I gave my first Intro lecture of the new year yesterday. 475 students crammed into a classroom with maybe 478 seats. TAs not yet assigned, I was all alone in welcoming these students, making sure they got a syllabus, and seeing that they introduced themselves to two other people in the class (well, I may have missed a few of the sneakiest classmate avoiders). Classroom renovations not yet complete, sawdust on the floor, the projector screen was just installed the night before. No time to remove the old projector screen, which was lying on the floor behind the podium.
Not that I’m complaining. I’m genuinely honored to be able to teach this course, to introduce the discipline I love to students just at a time when they are trying to figure out what inspires them. I love this part of my job, but at times I am very uncertain whether I am up to the task. I’ve been teaching Intro for 6 years now, and this is my third time in a large lecture format, but something about the incredibly large number of students sausaged into that classroom took my breath away for a moment.
Who the heck do I think I am to expect almost 500 students all to sit still and quietly pay attention to what I have to say? It’s amazing to me that this large lecture thing works as well as it does. But aside from taking a bit longer than I’d like to quiet down, all gazillion students listened politely as I introduced the course. There was no time, in the 50-minute class, to deliver any sociology content, so I stuck to the basics of how the class will be run, what they can expect, what I expect, etc. News of all the technical gizmos I use in the course–WebCT, podcasts, clickers–was a bit overwhelming to them, I think, but I am confident that they will find these things useful over the term.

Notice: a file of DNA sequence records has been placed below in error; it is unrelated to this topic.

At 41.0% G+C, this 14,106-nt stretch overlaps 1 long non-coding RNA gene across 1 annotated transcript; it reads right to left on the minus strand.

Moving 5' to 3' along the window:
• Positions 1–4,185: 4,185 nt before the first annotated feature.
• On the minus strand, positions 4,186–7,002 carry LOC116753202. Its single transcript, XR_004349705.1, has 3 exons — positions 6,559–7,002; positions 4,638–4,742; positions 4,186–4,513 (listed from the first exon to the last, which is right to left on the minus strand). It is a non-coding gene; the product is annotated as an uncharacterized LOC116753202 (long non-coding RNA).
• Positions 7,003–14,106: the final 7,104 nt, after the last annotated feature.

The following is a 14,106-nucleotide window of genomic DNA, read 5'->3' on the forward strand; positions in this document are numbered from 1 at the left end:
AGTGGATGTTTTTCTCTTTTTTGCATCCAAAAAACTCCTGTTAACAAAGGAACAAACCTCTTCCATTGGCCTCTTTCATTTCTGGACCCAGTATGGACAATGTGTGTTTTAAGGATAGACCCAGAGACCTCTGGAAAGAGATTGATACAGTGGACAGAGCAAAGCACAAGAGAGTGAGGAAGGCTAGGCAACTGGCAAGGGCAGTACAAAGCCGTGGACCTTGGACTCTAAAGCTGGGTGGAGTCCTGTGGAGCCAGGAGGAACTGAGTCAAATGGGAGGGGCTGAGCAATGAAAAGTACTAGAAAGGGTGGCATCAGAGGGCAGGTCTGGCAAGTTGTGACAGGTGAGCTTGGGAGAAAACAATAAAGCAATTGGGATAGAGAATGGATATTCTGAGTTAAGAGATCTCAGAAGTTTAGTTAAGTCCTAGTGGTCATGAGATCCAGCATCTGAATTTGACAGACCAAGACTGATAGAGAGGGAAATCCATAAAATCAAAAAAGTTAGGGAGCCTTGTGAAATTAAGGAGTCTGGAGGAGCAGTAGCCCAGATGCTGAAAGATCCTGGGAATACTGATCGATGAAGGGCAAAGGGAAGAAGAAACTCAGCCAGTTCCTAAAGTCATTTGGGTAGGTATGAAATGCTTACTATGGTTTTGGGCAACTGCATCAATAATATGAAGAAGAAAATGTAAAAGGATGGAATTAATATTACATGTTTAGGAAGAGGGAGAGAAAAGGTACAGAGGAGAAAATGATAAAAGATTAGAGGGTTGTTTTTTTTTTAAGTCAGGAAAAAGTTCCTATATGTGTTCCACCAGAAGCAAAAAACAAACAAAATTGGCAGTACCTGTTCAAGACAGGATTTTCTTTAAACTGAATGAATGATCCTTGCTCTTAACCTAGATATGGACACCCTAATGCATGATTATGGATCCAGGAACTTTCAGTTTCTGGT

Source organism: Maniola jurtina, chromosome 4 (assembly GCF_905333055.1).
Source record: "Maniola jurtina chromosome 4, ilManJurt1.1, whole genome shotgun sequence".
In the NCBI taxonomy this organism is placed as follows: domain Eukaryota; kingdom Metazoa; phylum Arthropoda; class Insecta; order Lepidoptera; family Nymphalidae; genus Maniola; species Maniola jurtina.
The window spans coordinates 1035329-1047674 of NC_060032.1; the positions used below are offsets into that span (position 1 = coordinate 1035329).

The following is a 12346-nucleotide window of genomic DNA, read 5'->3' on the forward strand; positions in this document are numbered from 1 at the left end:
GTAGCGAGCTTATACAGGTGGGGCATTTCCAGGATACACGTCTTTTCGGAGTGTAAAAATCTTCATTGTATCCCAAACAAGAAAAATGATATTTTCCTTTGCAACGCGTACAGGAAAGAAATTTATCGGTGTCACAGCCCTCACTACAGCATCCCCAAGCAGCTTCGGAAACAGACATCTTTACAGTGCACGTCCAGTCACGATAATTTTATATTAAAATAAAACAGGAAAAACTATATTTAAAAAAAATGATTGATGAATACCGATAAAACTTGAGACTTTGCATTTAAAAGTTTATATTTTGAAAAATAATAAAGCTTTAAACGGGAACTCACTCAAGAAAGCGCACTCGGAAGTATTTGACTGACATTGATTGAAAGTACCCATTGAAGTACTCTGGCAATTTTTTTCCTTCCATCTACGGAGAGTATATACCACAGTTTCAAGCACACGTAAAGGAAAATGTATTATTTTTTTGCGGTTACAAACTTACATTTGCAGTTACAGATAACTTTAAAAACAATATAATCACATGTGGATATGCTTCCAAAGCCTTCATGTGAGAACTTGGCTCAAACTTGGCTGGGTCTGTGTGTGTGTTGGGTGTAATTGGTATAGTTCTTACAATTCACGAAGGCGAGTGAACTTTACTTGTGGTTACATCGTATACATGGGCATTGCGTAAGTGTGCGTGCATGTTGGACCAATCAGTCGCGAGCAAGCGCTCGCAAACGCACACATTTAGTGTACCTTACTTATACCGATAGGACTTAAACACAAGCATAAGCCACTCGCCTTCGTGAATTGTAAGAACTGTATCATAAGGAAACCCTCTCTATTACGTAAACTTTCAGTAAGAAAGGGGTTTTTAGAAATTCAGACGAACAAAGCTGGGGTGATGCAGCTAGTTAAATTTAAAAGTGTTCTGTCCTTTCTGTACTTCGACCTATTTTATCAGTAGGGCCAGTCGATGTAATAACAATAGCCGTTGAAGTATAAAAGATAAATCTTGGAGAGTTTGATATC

And I was absolutely amazed that several students came up front to introduce themselves to me after class. What a lovely gesture.